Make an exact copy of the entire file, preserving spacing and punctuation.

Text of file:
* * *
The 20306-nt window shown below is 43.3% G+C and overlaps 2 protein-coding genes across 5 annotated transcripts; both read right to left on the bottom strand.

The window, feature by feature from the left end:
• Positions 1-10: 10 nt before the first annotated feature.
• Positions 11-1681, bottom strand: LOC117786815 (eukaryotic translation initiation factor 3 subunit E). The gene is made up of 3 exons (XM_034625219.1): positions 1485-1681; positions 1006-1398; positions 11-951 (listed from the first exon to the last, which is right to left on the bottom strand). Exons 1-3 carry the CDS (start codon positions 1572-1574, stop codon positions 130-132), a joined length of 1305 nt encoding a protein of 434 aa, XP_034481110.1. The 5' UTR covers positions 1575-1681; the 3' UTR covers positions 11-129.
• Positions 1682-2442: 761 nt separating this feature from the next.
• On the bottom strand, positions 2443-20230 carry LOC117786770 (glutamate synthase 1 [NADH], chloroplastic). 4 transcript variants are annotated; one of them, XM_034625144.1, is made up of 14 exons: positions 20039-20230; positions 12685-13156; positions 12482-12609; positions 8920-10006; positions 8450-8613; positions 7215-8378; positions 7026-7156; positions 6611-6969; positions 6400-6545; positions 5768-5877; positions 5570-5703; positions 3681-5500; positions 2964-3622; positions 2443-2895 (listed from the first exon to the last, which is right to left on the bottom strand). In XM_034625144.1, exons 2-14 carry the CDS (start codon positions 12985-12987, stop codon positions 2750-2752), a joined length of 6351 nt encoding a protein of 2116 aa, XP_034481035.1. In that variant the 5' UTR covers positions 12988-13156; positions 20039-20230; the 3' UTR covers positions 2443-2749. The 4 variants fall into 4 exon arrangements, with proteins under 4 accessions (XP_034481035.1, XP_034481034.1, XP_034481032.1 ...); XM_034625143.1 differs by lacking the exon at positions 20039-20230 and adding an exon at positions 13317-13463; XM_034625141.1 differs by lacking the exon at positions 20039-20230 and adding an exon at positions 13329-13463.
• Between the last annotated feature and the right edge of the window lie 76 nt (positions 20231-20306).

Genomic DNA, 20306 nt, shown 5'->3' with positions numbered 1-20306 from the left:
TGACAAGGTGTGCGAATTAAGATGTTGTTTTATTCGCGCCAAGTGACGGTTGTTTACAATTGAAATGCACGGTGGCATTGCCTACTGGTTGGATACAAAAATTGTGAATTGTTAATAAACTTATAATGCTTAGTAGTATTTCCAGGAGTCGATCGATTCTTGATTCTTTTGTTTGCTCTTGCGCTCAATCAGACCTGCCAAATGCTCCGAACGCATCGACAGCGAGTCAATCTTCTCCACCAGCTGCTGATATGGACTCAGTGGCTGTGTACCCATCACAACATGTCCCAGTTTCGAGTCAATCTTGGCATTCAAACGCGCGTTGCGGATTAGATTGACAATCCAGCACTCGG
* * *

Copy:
The 20306-nt window shown below is 43.3% G+C and overlaps 2 protein-coding genes across 5 annotated transcripts; both read right to left on the bottom strand.

The window, feature by feature from the left end:
• Positions 1-10: 10 nt before the first annotated feature.
• Positions 11-1681, bottom strand: LOC117786815 (eukaryotic translation initiation factor 3 subunit E). The gene is made up of 3 exons (XM_034625219.1): positions 1485-1681; positions 1006-1398; positions 11-951 (listed from the first exon to the last, which is right to left on the bottom strand). Exons 1-3 carry the CDS (start codon positions 1572-1574, stop codon positions 130-132), a joined length of 1305 nt encoding a protein of 434 aa, XP_034481110.1. The 5' UTR covers positions 1575-1681; the 3' UTR covers positions 11-129.
• Positions 1682-2442: 761 nt separating this feature from the next.
• On the bottom strand, positions 2443-20230 carry LOC117786770 (glutamate synthase 1 [NADH], chloroplastic). 4 transcript variants are annotated; one of them, XM_034625144.1, is made up of 14 exons: positions 20039-20230; positions 12685-13156; positions 12482-12609; positions 8920-10006; positions 8450-8613; positions 7215-8378; positions 7026-7156; positions 6611-6969; positions 6400-6545; positions 5768-5877; positions 5570-5703; positions 3681-5500; positions 2964-3622; positions 2443-2895 (listed from the first exon to the last, which is right to left on the bottom strand). In XM_034625144.1, exons 2-14 carry the CDS (start codon positions 12985-12987, stop codon positions 2750-2752), a joined length of 6351 nt encoding a protein of 2116 aa, XP_034481035.1. In that variant the 5' UTR covers positions 12988-13156; positions 20039-20230; the 3' UTR covers positions 2443-2749. The 4 variants fall into 4 exon arrangements, with proteins under 4 accessions (XP_034481035.1, XP_034481034.1, XP_034481032.1 ...); XM_034625143.1 differs by lacking the exon at positions 20039-20230 and adding an exon at positions 13317-13463; XM_034625141.1 differs by lacking the exon at positions 20039-20230 and adding an exon at positions 13329-13463.
• Between the last annotated feature and the right edge of the window lie 76 nt (positions 20231-20306).

Genomic DNA, 20306 nt, shown 5'->3' with positions numbered 1-20306 from the left:
TGACAAGGTGTGCGAATTAAGATGTTGTTTTATTCGCGCCAAGTGACGGTTGTTTACAATTGAAATGCACGGTGGCATTGCCTACTGGTTGGATACAAAAATTGTGAATTGTTAATAAACTTATAATGCTTAGTAGTATTTCCAGGAGTCGATCGATTCTTGATTCTTTTGTTTGCTCTTGCGCTCAATCAGACCTGCCAAATGCTCCGAACGCATCGACAGCGAGTCAATCTTCTCCACCAGCTGCTGATATGGACTCAGTGGCTGTGTACCCATCACAACATGTCCCAGTTTCGAGTCAATCTTGGCATTCAAACGCGCGTTGCGGATTAGATTGACAATCCAGCACTCGG